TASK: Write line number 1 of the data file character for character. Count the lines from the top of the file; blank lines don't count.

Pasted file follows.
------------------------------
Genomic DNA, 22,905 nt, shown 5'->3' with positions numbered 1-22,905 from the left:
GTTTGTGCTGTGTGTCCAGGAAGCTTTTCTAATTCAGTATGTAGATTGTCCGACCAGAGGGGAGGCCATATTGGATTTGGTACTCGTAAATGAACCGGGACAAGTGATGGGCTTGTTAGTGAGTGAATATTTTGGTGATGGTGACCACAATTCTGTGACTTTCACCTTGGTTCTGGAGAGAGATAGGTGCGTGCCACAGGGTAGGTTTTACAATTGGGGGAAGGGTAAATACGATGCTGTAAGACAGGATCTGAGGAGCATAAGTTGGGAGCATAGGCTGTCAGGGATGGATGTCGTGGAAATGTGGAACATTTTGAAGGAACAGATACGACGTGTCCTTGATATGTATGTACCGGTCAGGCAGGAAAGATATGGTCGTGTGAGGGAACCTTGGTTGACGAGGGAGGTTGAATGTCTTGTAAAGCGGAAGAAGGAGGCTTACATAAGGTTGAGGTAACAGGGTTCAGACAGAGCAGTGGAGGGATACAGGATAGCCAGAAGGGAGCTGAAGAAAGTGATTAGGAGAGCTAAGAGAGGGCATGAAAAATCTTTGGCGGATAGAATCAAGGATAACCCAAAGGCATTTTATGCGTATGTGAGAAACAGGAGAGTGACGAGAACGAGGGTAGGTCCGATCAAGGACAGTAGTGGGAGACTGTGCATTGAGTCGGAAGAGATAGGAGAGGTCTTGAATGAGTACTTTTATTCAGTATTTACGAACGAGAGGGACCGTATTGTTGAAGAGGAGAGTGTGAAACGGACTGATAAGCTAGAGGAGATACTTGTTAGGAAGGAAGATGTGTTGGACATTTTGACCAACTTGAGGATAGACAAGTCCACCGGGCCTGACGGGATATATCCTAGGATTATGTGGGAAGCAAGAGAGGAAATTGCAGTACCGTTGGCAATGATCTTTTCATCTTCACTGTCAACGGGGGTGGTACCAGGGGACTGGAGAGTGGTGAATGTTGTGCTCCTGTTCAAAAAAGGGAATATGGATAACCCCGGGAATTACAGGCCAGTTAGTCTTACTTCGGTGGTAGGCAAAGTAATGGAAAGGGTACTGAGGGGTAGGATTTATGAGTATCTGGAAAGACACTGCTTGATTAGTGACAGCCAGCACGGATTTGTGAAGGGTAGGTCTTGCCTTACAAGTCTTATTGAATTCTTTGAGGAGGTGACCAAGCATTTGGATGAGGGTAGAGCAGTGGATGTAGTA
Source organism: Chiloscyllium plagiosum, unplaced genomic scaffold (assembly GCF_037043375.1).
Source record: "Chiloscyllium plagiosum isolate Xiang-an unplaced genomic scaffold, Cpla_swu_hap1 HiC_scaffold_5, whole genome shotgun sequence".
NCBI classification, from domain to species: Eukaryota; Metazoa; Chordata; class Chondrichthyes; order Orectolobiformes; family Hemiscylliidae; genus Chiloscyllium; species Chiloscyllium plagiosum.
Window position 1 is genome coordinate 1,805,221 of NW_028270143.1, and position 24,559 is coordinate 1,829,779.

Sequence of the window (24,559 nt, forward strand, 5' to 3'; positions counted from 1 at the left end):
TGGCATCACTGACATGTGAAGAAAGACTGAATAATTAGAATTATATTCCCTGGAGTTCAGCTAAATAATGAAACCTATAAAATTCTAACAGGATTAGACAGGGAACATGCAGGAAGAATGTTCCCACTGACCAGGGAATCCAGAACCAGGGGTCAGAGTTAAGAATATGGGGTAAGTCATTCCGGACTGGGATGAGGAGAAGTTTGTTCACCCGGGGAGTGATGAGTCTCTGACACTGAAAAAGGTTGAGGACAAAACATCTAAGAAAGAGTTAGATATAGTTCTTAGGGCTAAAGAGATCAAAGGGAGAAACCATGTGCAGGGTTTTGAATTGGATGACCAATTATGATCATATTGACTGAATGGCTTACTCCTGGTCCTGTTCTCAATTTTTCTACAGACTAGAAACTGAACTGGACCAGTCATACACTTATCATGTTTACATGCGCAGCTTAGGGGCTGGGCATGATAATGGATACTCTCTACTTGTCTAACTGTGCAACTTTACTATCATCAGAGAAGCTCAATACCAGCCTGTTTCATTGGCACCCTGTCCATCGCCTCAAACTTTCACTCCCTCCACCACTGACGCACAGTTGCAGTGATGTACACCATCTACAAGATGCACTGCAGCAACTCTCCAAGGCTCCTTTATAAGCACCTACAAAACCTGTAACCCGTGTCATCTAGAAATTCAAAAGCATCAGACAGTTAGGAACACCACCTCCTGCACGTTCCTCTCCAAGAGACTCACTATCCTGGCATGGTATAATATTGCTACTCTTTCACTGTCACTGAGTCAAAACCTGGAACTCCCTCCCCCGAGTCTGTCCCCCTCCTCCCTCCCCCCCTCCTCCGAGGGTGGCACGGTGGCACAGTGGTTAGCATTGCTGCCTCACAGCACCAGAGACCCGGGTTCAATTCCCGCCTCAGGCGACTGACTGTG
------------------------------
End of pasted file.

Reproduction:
Genomic DNA, 22,905 nt, shown 5'->3' with positions numbered 1-22,905 from the left: